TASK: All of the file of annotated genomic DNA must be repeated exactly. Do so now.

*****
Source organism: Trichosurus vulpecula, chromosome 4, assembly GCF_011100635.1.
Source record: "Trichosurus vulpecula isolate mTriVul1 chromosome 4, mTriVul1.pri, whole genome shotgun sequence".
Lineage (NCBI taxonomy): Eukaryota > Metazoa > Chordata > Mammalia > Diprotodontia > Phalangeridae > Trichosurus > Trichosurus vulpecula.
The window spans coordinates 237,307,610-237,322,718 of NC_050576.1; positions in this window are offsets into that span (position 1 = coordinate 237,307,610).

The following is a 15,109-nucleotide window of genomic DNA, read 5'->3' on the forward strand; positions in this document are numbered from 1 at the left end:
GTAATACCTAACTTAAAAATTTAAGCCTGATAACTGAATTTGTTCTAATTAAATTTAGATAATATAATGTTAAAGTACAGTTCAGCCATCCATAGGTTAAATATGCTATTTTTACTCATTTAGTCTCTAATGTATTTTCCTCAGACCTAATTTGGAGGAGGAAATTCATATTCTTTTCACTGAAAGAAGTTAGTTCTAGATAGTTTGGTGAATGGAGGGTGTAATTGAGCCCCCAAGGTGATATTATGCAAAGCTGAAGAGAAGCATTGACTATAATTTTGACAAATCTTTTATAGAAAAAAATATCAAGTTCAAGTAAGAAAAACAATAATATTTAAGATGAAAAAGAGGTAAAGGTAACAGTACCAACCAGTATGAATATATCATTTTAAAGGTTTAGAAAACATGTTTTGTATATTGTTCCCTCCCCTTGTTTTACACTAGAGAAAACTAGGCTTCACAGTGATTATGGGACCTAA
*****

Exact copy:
Source organism: Trichosurus vulpecula, chromosome 4, assembly GCF_011100635.1.
Source record: "Trichosurus vulpecula isolate mTriVul1 chromosome 4, mTriVul1.pri, whole genome shotgun sequence".
Lineage (NCBI taxonomy): Eukaryota > Metazoa > Chordata > Mammalia > Diprotodontia > Phalangeridae > Trichosurus > Trichosurus vulpecula.
The window spans coordinates 237,307,610-237,322,718 of NC_050576.1; positions in this window are offsets into that span (position 1 = coordinate 237,307,610).

The following is a 15,109-nucleotide window of genomic DNA, read 5'->3' on the forward strand; positions in this document are numbered from 1 at the left end:
GTAATACCTAACTTAAAAATTTAAGCCTGATAACTGAATTTGTTCTAATTAAATTTAGATAATATAATGTTAAAGTACAGTTCAGCCATCCATAGGTTAAATATGCTATTTTTACTCATTTAGTCTCTAATGTATTTTCCTCAGACCTAATTTGGAGGAGGAAATTCATATTCTTTTCACTGAAAGAAGTTAGTTCTAGATAGTTTGGTGAATGGAGGGTGTAATTGAGCCCCCAAGGTGATATTATGCAAAGCTGAAGAGAAGCATTGACTATAATTTTGACAAATCTTTTATAGAAAAAAATATCAAGTTCAAGTAAGAAAAACAATAATATTTAAGATGAAAAAGAGGTAAAGGTAACAGTACCAACCAGTATGAATATATCATTTTAAAGGTTTAGAAAACATGTTTTGTATATTGTTCCCTCCCCTTGTTTTACACTAGAGAAAACTAGGCTTCACAGTGATTATGGGACCTAA